No Mainstream Media Here
Re: “Angel’s No Angel” (December 10 cover story)
Finally, you guys are describing a military automatic assault rifle — the ones that the mainstream media keep thinking that the public can buy from Big 5 Sporting Goods — like the idiots at KPBS, CBS, NBC, etcetera.
Not to Judge a Book By Its Cover or Anything, But...
My wife just brought home today’s Reader, December 10. I looked at your cover story, “Angel’s No Angel.” I read the first two paragraphs, and I saw the picture of Angel and Lydia Lopez.
The loss of Angel is no great loss to the world. Just look at the picture of him with his tattooed throat and chest, and his silly-looking little goatee and mustache, with his backwards baseball cap and dark glasses. Then there’s his silly little twit, Lydia, with her head against his cheek, whoever she is.
It’s no big loss to the world. There are too many people like him in San Diego and in this country.
- Name withheld
- via voicemail
Black and White
I was just reading News Ticker in your December 10th issue — the first story, “So 1860s.” I didn’t know that there was a San Diego Black Police Officers’ Association. I figured it would be African-American. Is there a white one too? I didn’t even know Lemon Grove had San Diego police; I thought they were sheriffs.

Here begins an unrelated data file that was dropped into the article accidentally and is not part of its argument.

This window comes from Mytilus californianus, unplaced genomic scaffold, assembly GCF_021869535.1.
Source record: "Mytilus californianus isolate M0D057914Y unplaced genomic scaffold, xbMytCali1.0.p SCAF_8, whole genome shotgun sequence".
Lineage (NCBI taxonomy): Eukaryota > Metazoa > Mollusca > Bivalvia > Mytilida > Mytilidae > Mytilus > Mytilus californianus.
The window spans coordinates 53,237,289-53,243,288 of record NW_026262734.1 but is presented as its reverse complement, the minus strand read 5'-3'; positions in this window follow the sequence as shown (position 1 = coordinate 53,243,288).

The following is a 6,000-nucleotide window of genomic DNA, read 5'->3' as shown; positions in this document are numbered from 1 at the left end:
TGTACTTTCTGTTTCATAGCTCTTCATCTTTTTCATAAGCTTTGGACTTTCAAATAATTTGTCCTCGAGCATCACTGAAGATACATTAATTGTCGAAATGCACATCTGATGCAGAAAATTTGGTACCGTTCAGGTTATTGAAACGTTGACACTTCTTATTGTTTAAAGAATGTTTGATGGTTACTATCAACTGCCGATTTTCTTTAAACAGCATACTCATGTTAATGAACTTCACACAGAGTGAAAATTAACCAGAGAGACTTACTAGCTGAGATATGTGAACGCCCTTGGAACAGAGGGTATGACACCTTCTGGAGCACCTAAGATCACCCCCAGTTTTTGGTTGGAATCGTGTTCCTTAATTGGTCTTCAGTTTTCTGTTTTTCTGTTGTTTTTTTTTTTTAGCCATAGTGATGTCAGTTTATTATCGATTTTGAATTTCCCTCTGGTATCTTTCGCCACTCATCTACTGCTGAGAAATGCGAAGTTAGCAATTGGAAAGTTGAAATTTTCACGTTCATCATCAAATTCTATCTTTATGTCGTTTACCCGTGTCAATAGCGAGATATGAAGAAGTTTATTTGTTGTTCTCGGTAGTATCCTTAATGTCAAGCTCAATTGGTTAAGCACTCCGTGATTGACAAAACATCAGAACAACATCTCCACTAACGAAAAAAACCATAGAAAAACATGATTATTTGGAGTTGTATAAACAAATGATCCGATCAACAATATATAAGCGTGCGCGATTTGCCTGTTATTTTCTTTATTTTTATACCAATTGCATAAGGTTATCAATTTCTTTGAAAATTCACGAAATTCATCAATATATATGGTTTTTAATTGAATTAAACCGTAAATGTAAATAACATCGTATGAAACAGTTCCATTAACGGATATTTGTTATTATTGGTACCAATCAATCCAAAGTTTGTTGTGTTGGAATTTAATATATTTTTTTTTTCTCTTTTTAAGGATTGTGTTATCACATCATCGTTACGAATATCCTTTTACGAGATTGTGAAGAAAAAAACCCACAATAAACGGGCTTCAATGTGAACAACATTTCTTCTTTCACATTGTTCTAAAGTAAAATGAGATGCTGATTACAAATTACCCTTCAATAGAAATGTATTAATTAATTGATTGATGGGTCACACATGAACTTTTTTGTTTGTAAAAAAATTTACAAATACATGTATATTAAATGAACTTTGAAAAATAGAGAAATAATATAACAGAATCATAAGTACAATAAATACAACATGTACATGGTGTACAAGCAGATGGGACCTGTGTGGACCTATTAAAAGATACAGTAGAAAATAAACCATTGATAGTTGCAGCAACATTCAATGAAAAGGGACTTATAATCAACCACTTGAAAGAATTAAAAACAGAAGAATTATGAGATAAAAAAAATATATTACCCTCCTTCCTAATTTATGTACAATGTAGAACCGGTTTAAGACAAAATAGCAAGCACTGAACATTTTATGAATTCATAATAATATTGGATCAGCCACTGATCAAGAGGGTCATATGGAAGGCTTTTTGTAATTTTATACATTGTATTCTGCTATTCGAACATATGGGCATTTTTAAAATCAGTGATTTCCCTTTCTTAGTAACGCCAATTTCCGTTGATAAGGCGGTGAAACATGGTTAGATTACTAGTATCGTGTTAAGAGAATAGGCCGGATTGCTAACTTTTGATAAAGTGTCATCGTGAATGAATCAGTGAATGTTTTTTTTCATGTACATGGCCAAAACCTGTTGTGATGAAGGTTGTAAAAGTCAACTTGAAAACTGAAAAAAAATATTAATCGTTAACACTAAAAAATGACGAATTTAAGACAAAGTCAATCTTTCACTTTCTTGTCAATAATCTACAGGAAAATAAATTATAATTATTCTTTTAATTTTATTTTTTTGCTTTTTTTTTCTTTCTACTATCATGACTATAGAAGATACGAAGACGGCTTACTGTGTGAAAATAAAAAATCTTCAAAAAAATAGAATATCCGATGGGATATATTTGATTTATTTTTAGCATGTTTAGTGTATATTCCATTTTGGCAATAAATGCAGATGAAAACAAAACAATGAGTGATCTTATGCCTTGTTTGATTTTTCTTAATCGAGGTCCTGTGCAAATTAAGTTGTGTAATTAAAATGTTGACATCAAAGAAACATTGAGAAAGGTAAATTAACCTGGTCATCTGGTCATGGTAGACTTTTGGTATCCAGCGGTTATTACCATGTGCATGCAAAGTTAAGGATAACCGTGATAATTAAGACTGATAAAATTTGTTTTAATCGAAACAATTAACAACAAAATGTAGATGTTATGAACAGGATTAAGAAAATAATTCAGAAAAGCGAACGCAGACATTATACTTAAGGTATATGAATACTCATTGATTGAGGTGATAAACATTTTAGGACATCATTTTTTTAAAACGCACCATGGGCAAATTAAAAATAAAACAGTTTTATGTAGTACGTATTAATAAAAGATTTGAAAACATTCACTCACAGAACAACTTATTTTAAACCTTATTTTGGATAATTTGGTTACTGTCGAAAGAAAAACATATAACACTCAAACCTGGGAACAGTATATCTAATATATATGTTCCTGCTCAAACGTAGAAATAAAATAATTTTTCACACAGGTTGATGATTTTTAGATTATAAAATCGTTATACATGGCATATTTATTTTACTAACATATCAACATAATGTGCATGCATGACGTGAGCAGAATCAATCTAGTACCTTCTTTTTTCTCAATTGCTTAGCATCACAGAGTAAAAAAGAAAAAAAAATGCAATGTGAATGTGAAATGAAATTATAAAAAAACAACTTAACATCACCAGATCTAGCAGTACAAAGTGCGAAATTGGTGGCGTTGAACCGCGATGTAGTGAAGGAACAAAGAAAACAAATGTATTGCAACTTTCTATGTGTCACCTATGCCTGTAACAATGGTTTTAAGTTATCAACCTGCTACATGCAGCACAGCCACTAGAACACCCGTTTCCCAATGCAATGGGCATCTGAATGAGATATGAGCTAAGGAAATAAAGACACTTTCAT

This thing has racism written all over it.
- Name withheld
- via voicemail
"I Want a Hippopotamus for Christmas"
...featuring San Diego's Gayla Peevey
A Little Hippo Goes a Long Way
OMG! I was five years old in 1953 when I heard “I Want a Hippopotamus for Christmas” and pestered my parents for one (Blurt: “Gayla, Matilda, and Norm,” December 9). Bless their hearts they found a board game with plastic animals, including a hippopotamus!
I think I may still know all the words. Thank you, Gayla Peevey.
- Elizabeth Lunn
- Serra Mesa
Opened up today’s Reader (December 10) and had to laugh. There’s an ad for rain barrels, with a coupon for 10% off. But the coupon is “not valid on rain barrels”! Too funny.
Pimples on the Face of San Diego
Regarding “From Thrift to Spiff,” the current Hillcrest Thrift Trader site that is going to be torn down soon, and FoundationForForm’s plans to build an apartment complex with retail.